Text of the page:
This Week in New York Insider's Guide to Arts & Culture in New York City Since 2001

8Mar/14

ANTONY AND CLEOPATRA

(photo by Joan Marcus)

Cleopatra (Joaquina Kalukango) and Mark Antony (Jonathan Cake) seek love in war-torn Saint Domingue in Tarell Alvin McCraney’s Shakespeare adaptation at the Public (photo by Joan Marcus)

Anspacher Theater at the Public Theater
425 Lafayette St. below Astor Pl.
Through March 23, $40-$80
212-967-7555
www.publictheater.org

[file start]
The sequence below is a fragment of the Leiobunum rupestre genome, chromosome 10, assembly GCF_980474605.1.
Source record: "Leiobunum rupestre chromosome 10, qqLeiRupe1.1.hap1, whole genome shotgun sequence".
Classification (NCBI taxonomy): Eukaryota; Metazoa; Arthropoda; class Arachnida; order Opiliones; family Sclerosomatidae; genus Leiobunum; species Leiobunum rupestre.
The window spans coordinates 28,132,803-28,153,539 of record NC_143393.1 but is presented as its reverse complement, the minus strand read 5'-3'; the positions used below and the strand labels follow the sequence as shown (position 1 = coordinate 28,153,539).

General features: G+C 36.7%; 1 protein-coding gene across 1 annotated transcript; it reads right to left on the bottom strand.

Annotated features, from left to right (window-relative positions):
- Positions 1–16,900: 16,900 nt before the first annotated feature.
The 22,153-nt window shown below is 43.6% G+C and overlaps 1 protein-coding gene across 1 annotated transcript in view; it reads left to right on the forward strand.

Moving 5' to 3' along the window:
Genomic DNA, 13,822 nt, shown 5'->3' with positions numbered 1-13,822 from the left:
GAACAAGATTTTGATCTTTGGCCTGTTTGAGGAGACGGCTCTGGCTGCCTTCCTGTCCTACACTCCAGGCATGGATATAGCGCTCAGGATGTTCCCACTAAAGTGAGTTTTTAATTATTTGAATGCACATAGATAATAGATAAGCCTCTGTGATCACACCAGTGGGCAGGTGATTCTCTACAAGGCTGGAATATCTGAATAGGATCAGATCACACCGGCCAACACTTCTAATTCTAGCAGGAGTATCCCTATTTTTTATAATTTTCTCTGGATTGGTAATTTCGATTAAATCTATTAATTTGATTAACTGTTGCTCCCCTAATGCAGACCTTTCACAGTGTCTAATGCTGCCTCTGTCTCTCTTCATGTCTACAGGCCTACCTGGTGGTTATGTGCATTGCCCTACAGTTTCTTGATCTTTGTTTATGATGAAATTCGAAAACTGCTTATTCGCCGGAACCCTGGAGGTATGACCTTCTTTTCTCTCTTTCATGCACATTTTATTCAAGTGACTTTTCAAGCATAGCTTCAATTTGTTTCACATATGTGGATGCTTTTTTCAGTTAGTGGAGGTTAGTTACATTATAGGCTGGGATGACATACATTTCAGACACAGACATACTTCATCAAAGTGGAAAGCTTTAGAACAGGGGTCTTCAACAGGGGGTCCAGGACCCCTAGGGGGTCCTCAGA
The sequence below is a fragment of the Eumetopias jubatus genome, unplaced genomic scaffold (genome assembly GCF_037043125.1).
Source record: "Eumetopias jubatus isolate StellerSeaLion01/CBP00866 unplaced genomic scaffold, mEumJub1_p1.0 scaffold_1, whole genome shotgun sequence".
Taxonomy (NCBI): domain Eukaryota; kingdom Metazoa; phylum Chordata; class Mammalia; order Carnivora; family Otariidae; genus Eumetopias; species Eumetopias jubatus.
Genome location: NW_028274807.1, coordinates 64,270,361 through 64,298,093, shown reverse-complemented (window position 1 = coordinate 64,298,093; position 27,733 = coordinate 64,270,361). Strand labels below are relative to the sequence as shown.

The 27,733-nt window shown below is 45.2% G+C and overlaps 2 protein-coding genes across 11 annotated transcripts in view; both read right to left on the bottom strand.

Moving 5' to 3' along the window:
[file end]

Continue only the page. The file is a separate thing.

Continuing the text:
There’s a brief synopsis in the program of the Public Theater’s new presentation of Antony and Cleopatra, but that won’t help you make sense of this ill-conceived production. A collaboration with the Royal Shakespeare Company, Ohio State University and Miami’s GableStage, Tarell Alvin McCraney’s adaptation moves the tale of romance and power to eighteenth-century Saint Domingue, the Caribbean colony that would soon become Haiti, although you wouldn’t know it from Tom Piper’s set, mostly a bare stage with a series of Roman columns that block at least part of the action from nearly everyone in the audience. At the back of the stage, a small pool reflects light onto a sky-blue wall, while above a four-piece band contributes Haitian music. Jonathan Cake (Medea, Cymbeline) as Mark Antony and Joaquina Kalukango (Hurt Village, Godspell) as Cleopatra lack any chemistry as he attempts to maintain his alliance with Octavius Caesar (Samuel Collings adding Napoleonic touches) by marrying Caesar’s sister, Octavia (Charise Castro-Smith), which angers Cleopatra, her maidservants, Iras (Castro-Smith) and Charmian (Sarah Niles), and her eunuch soothsayer (Chivas Michael). But when Antony returns to Cleopatra, trying to have it both ways, yet more battles await, both personal and political. Public Theater artist in residence McCraney (The Brother/Sister Plays), who is credited as director and editor, drains the story of any passion, moving along the plot in a tedious, procedural manner, with Chukwudi Iwuji, the standout performer in the show, playing the narrator as well as Enobarbus. Bringing together a cast of actors from the United States and the U.K. portraying characters from Rome and the French Caribbean leads to further confusion as different accents fly off in all directions, leaving the audience to wonder just what it’s all about.

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